Metal contamination in a semiconductor manufacturing environment can greatly reduce wafer yield or create long term product reliability issues.  For these reasons’ manufacturers are constantly monitoring their tools for low level metal contamination.  Vapor Phase Decomposition Inductively Coupled Plasma Mass Spectroscopy (VPD-ICPMS) is the preferred analytical technique to measure trace metals on silicon wafers.  VPD-ICPMS can measure levels of metals in the parts per billion and even parts per trillion range.  However, to do this the process requires class 1 cleanroom areas and strict protocols so the samples are not contaminated in the lab prior to analysis.

Appropriate handling prior to submitting the wafers to the lab is also very critical. Below are 6 very important rules to follow to prevent cross-contamination from sources such as an unfiltered environment or human contact.

  1. Always handle wafers with vacuum wands, never with hands (gloved or not) and on the opposite side of the wafer from which you want analyzed. Touching the wafer with a gloved hand can deposit calcium and zinc on the surface.
  2. Open wafer boxes and perform all wafer movements in a cleanroom or at least in a laminar flow hood.
  3. Ship wafers in a cleaned wafer box (cassette, FOUP (Front Opening Unified Pod or Front Opening Universal Pod) or FOSB (Front Opening Shipping Box)). In our experience analyzing 1000s of wafers, single wafer carriers (aka pucks or clamshells) are dirty and result in an increased level of metals on the wafer.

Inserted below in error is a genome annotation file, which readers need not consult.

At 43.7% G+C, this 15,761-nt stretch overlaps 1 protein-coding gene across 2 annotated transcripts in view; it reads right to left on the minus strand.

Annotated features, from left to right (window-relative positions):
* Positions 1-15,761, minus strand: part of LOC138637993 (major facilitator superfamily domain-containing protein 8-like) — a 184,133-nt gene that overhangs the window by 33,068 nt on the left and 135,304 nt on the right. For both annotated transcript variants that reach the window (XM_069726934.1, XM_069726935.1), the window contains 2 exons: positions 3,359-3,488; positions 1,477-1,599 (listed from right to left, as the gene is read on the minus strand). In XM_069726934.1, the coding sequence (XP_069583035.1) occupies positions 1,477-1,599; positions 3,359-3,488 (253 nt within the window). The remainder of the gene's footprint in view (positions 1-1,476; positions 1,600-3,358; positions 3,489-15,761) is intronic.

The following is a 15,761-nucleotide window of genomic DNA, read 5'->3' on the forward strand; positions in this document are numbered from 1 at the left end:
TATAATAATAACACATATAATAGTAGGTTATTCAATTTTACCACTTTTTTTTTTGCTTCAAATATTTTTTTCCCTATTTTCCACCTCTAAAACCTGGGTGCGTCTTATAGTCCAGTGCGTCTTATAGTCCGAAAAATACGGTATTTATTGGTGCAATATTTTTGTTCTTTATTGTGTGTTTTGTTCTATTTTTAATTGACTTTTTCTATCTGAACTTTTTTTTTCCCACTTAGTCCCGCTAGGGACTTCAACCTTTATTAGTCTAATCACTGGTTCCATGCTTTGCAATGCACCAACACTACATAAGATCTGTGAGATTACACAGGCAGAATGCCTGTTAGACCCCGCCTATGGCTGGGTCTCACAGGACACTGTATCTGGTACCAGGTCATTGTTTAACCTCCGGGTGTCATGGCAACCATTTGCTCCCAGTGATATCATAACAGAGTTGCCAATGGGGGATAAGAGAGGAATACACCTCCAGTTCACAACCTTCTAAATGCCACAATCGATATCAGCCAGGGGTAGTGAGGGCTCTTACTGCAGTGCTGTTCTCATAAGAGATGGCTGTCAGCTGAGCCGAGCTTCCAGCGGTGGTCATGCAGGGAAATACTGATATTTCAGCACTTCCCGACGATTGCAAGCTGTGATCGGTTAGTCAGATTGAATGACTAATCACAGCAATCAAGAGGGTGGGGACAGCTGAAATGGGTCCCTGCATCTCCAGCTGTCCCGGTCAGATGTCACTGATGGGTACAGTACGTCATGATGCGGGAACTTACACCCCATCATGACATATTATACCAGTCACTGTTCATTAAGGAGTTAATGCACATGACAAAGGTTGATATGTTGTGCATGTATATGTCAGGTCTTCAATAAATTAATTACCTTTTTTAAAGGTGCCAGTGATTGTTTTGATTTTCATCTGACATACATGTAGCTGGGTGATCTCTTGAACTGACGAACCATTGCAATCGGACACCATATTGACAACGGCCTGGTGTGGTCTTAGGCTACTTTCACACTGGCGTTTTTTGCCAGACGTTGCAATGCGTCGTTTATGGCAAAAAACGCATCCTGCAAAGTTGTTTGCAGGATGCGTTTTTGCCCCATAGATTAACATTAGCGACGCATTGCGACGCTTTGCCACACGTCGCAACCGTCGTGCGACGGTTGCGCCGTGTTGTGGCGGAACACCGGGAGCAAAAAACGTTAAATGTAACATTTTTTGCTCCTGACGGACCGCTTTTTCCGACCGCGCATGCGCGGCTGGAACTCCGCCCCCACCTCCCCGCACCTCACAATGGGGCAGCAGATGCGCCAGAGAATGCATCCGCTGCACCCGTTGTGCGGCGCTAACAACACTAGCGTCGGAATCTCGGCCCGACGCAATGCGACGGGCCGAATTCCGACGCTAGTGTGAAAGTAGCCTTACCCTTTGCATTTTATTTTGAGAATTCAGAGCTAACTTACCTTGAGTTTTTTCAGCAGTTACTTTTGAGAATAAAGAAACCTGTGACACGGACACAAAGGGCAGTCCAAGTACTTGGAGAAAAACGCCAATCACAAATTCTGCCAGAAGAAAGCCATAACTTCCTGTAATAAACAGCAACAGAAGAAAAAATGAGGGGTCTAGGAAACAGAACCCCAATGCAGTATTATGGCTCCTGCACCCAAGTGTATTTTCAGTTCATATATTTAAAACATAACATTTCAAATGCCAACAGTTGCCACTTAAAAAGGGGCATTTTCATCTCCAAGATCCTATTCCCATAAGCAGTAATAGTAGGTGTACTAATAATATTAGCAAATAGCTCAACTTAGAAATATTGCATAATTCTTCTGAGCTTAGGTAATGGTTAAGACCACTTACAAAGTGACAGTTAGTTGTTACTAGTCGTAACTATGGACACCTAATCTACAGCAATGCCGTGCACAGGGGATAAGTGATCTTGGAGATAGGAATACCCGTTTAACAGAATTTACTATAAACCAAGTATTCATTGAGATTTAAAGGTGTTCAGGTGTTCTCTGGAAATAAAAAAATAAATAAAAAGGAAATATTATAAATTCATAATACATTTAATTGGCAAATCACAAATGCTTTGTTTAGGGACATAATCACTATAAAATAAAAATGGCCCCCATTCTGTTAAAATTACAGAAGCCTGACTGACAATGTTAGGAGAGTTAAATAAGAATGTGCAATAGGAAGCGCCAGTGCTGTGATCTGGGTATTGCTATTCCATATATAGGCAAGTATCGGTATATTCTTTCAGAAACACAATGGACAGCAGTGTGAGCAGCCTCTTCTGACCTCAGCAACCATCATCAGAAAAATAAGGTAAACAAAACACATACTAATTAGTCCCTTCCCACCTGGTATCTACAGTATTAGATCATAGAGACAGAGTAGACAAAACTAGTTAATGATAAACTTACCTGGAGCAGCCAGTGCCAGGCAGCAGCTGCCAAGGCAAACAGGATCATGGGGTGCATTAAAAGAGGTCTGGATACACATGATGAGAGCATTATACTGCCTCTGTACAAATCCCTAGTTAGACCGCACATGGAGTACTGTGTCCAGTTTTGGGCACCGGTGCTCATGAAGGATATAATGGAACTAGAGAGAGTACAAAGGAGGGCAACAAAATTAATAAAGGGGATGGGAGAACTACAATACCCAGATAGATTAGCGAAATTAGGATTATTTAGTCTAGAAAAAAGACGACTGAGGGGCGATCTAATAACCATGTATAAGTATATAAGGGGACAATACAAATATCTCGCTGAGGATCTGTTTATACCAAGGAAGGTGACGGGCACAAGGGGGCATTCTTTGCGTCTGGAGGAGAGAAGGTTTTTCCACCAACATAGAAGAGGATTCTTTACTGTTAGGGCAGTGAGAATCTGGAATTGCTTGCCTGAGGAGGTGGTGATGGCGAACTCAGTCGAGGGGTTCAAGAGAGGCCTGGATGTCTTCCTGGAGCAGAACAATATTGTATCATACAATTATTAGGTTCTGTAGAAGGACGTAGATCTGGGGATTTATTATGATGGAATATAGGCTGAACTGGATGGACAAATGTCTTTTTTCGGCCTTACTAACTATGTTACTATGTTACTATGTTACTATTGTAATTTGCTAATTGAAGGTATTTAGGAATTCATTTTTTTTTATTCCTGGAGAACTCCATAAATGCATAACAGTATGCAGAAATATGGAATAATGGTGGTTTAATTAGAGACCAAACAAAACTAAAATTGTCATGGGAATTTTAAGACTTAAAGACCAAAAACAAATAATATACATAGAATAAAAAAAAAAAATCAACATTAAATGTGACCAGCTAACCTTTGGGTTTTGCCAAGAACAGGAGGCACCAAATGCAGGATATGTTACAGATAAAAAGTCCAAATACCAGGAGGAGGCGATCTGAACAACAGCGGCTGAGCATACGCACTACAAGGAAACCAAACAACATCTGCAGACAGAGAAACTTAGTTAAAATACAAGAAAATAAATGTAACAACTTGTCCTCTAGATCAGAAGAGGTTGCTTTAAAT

4. Place wafers in the cassette with the side to be analyzed facing up. Automated wafer preparation tools are designed to run the top surface so there is no extra handling required.
  5. After wafers are loaded in the wafer cassette, tape the cassette closed to prevent accidental opening and contamination from the outside air. Outside air can contain significant amounts of aluminum, calcium and other elements that can deposit on unprotected wafers.
  6. Double bag the cassette with plastic and seal before placing in a box for shipping.

Improper wafer handling can lead to confusing and inaccurate data.  We take extreme measures to ensure our processes are clean. For the best results, however, the process starts at the customer site.  Following these simple steps will ensure your samples are not contaminated by secondary sources.